Educators and concerned citizens from across the country gathered on the White House Ellipse Saturday to urge national leaders to focus on education reform that provides a high-quality education for every student.
The culmination of a week of conferences, Saturday’s Save Our Schools March included speakers such as Jonathan Kozol, an educator and author, and actor and philanthropist Matt Damon — whose mother was a teacher — taking the stage to share their commitment to public education. Despite blazing heat, participants finished the event with a march around the White House.
NEA members bused, drove, flew, or took trains from every part of the country to show solidarity with fellow educators and declare their dedication to fully-funded, world-class education system for all students in the United States.
The youngest generation of teachers was well-represented Saturday in student leaders. NEA Student Program President Tommie Leaders exhorted the crowd of public education supporters to take concrete actions to make a difference.
“Now is the time to call, email, tweet, Facebook your member of Congress and tell them that what works in Washington does not always work in our classrooms,” said Leaders, who was introduced by NEA Vice-President Lily Eskelsen. “We cannot test, label and punish our way to a better public education. We need to work together to give all of our students the foundation and the resources they need to succeed.”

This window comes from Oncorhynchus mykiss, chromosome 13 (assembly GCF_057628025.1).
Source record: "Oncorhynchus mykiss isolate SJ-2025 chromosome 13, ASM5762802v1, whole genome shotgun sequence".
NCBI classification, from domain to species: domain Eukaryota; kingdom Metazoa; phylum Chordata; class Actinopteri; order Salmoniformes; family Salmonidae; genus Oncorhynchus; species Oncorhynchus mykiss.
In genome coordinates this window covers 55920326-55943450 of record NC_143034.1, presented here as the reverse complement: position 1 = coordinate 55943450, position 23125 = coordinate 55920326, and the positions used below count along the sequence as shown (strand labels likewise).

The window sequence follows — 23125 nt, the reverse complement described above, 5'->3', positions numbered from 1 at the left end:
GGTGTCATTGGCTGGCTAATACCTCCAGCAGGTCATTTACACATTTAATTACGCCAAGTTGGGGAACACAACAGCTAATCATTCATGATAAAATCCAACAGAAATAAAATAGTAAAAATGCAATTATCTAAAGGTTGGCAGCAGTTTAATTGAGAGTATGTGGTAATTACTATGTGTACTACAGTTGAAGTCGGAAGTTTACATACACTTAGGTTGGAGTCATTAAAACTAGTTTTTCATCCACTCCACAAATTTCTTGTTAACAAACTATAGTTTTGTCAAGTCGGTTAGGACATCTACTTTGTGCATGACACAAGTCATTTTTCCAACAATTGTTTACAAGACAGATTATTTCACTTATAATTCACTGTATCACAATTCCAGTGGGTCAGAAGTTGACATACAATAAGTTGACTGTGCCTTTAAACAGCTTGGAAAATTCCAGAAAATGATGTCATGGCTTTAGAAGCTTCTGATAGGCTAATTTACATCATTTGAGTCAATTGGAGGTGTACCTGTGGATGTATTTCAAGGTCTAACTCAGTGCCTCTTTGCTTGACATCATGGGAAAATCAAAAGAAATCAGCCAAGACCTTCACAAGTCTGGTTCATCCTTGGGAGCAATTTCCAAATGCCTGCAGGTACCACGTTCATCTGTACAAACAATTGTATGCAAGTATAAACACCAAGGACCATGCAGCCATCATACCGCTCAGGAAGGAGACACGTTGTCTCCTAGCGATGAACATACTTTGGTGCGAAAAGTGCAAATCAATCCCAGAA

Fellow NEA Student Program major Heather Keith, an elementary education major at Indiana State University who serves as president of the Indiana Student Education Association. Keith felt that the march was a good opportunity for her, and the three other student leaders attending from ISU, to become active in their profession on a national level.
“It’s important that we stand together and unite to show everyone that public education is here to stay,” she said. “We all need to become involved as students, so that we’re informed and fired up early on, and start out being active in our profession.”
Patrick White, a Language Arts Education major at Hastings College in Hastings, Neb., and the president of the Student Education Association of Nebraska, echoed White’s passion for student involvement in the education profession. He hoped that student participation in the SOS March will make an impact on an older generation of educators.
“It sends the right message to parents and grandparents and mentors: you don’t have to worry about us so much anymore. We can handle our own futures,” he said. “If we show volunteerism and a drive to help others, then it takes a load off of the older generation.”